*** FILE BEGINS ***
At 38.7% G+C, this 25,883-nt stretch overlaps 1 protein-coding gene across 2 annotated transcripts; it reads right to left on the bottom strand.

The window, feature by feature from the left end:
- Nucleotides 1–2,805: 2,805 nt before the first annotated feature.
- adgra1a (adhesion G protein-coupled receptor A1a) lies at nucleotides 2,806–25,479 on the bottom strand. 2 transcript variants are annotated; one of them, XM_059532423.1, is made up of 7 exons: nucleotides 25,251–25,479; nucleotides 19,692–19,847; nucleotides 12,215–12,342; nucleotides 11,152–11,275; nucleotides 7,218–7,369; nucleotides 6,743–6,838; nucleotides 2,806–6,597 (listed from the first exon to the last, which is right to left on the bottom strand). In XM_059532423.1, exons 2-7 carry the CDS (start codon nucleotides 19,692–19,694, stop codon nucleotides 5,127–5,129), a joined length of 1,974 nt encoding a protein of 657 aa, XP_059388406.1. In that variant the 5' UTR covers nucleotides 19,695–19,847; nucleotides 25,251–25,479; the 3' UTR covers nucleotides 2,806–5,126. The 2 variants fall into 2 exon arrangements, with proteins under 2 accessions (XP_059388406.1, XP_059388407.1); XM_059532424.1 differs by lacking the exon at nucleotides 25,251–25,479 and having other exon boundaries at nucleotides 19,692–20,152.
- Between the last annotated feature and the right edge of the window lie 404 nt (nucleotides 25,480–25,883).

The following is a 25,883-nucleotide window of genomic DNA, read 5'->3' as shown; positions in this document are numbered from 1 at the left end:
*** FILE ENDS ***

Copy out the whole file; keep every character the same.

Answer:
At 38.7% G+C, this 25,883-nt stretch overlaps 1 protein-coding gene across 2 annotated transcripts; it reads right to left on the bottom strand.

The window, feature by feature from the left end:
- Nucleotides 1–2,805: 2,805 nt before the first annotated feature.
- adgra1a (adhesion G protein-coupled receptor A1a) lies at nucleotides 2,806–25,479 on the bottom strand. 2 transcript variants are annotated; one of them, XM_059532423.1, is made up of 7 exons: nucleotides 25,251–25,479; nucleotides 19,692–19,847; nucleotides 12,215–12,342; nucleotides 11,152–11,275; nucleotides 7,218–7,369; nucleotides 6,743–6,838; nucleotides 2,806–6,597 (listed from the first exon to the last, which is right to left on the bottom strand). In XM_059532423.1, exons 2-7 carry the CDS (start codon nucleotides 19,692–19,694, stop codon nucleotides 5,127–5,129), a joined length of 1,974 nt encoding a protein of 657 aa, XP_059388406.1. In that variant the 5' UTR covers nucleotides 19,695–19,847; nucleotides 25,251–25,479; the 3' UTR covers nucleotides 2,806–5,126. The 2 variants fall into 2 exon arrangements, with proteins under 2 accessions (XP_059388406.1, XP_059388407.1); XM_059532424.1 differs by lacking the exon at nucleotides 25,251–25,479 and having other exon boundaries at nucleotides 19,692–20,152.
- Between the last annotated feature and the right edge of the window lie 404 nt (nucleotides 25,480–25,883).

The following is a 25,883-nucleotide window of genomic DNA, read 5'->3' as shown; positions in this document are numbered from 1 at the left end: